• 138 billion more gallons of water for producing feed and maintaining animals.
  • 18 million more metric tons of carbon dioxide equivalent (CO2eq) would be released in the United States alone.

According to Drs. Capper and Hayes, this would be the equivalent of imposing an 8.2% tax on U.S. farmers and ranchers producing beef (or increasing the total cost of production by 8.2%). Unsurprisingly, the model estimates U.S. beef producers would reduce production by 17.2% within 15 years.

“If less U.S. beef is available, other countries will produce more to satisfy global demand, ultimately using more natural resources and increasing greenhouse gas emissions,” say Drs. Capper and Hayes.

Specifically, if global beef demand were maintained for 15 years without technology, Drs. Capper and Hayes say 3.1 billion more metric tons of CO2eq would be released into the atmosphere. That’s equivalent to the annual emissions from 522 million U.S. cars, more than twice the number of cars in the United States today.

“The biggest single impact would come from the destruction of 16.9 million acres of Amazon Rainforest and forests in the West Central Cerrado regions of Brazil,” says Dr. Capper. “Losing the ability to use safe, approved technologies will create significant environmental and economic challenges that are undesirable and unnecessary.”

Keep in mind the research from Drs. Capper and Hayes represents the latest, most comprehensive modeling tools available.

“Our goal was to make this research as accurate and as real as possible,” says Capper. “That’s why we turned to the best available resources, from the models used to prepare briefings for U.S. trade representatives and Congressional leaders, to the newly developed whole system environmental model.”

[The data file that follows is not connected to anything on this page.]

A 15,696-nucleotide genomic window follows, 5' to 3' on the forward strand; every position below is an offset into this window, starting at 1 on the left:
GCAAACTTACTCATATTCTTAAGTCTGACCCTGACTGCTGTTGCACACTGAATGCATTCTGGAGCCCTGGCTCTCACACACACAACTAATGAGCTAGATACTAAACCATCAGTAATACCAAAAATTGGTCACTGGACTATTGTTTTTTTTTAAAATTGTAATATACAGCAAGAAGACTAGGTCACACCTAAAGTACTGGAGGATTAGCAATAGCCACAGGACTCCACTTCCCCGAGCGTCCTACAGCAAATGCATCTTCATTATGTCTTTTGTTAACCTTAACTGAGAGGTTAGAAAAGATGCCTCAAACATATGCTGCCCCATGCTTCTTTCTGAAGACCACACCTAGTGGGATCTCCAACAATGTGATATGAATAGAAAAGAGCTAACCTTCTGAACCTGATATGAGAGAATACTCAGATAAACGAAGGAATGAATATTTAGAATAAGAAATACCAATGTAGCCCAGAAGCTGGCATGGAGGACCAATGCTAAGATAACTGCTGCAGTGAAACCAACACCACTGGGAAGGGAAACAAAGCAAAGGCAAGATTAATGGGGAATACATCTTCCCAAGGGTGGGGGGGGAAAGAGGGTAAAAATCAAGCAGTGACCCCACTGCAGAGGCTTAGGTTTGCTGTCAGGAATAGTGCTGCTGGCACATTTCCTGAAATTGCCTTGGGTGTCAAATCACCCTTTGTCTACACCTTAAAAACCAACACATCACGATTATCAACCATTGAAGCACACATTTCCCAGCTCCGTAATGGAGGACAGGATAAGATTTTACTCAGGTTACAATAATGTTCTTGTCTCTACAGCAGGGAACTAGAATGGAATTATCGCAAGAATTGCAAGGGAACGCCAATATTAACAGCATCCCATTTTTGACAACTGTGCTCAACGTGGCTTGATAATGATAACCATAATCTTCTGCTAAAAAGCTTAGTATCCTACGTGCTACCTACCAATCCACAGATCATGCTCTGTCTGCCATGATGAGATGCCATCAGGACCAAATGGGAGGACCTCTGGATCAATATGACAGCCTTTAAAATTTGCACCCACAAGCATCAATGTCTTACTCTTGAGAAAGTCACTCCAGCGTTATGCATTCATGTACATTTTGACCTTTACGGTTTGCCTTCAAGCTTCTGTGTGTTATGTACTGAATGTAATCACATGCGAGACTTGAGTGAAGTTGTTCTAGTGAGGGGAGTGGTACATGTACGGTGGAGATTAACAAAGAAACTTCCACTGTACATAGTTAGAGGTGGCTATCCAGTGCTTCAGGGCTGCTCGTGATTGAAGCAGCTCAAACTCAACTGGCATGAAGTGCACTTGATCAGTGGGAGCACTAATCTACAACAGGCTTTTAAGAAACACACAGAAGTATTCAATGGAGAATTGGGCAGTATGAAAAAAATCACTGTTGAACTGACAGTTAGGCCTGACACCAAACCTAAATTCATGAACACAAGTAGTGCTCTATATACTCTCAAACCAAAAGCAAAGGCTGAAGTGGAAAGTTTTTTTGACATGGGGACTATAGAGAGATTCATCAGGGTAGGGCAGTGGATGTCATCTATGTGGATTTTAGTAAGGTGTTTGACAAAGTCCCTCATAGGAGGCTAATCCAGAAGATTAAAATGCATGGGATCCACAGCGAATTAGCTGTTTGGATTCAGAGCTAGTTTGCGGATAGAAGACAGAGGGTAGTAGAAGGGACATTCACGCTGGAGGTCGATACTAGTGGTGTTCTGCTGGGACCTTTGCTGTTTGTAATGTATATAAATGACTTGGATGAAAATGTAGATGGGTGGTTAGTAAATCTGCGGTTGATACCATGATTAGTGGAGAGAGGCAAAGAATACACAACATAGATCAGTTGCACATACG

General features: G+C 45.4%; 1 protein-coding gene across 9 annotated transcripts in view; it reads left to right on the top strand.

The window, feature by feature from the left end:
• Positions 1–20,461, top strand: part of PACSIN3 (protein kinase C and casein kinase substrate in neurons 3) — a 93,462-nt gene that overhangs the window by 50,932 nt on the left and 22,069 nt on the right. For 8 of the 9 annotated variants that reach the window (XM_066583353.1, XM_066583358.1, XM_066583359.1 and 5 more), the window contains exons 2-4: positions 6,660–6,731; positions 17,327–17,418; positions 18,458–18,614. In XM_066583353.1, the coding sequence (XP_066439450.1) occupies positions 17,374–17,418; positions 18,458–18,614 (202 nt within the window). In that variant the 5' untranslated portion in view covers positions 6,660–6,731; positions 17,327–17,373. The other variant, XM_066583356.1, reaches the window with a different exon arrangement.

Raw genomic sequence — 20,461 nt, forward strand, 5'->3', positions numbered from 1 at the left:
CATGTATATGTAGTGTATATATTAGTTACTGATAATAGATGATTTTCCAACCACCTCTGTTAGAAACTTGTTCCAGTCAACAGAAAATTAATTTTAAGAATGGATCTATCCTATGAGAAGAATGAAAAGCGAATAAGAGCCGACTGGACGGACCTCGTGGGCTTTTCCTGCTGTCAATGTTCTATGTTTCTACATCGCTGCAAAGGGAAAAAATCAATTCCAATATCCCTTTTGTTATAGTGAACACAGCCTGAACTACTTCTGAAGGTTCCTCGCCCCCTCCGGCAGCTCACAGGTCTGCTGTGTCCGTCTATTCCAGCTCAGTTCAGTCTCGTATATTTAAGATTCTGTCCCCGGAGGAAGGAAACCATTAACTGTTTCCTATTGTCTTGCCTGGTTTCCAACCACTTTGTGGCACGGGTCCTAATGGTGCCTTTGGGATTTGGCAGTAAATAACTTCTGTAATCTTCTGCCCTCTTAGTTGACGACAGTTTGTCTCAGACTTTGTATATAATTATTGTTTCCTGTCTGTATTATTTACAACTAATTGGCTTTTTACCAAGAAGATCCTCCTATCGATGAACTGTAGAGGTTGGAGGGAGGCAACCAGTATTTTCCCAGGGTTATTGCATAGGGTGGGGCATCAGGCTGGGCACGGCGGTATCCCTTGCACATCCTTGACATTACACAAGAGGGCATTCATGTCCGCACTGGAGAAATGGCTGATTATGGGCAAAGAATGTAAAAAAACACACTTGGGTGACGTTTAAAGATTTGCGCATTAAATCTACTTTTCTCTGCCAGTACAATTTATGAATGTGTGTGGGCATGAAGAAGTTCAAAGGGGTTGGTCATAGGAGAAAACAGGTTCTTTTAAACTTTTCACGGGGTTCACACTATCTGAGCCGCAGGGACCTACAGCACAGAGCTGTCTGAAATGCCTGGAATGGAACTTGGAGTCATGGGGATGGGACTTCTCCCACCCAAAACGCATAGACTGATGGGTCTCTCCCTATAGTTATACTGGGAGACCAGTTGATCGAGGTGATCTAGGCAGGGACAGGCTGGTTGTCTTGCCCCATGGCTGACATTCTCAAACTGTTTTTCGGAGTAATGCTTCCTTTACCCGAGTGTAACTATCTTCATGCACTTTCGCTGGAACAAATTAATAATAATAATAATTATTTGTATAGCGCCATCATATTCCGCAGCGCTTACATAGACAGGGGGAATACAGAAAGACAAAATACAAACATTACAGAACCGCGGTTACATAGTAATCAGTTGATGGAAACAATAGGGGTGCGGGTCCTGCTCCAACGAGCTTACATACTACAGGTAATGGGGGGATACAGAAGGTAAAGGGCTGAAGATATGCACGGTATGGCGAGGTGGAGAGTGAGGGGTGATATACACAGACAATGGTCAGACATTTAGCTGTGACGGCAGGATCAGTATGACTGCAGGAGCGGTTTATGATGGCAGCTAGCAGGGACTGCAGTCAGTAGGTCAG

With this new system, Drs. Capper and Hayes modeled the effect of each production system to produce the same amount of beef. The model includes beef production inputs and outputs, from the manufacturing of crop inputs (fertilizer and pesticides), to the arrival of animals at the processor.

The results were then input to the Center for Agricultural and Rural Development model. That included a greenhouse gas assessment in order to understand the consequences for global agricultural production and trade.

“Global demand for safe, affordable beef has increased during the last 50 years and U.S. producers have responded by adopting innovative products and management practices that help them produce more lean beef,” Dr. Capper says. “If use of these scientifically approved, proven, Food and Drug Administration-approved technologies were discontinued, our research shows the end result would be sobering: more cattle, more land and more water needed to produce the same amount of beef, and more CO2eq released into the atmosphere.”

Looking ahead at the global population in 2050, the NIAA white paper authors say, “One economist maintains that 70% of the anticipated needed food supply will have to come from advancements in efficiency-improving technology: practices, products and genetics. For example, in the beef industry, technology has resulted in each pound of beef produced in the United States in 2007 requiring 14% less water and 34% less land than in 1977.”

“I don’t have a knock against natural and organic production. They’re niche markets and this is a free country,”

Dr. Rethorst says. “If people have the affluence to buy these products, that’s fine. But, we’re not going to feed the masses with organic and natural production.”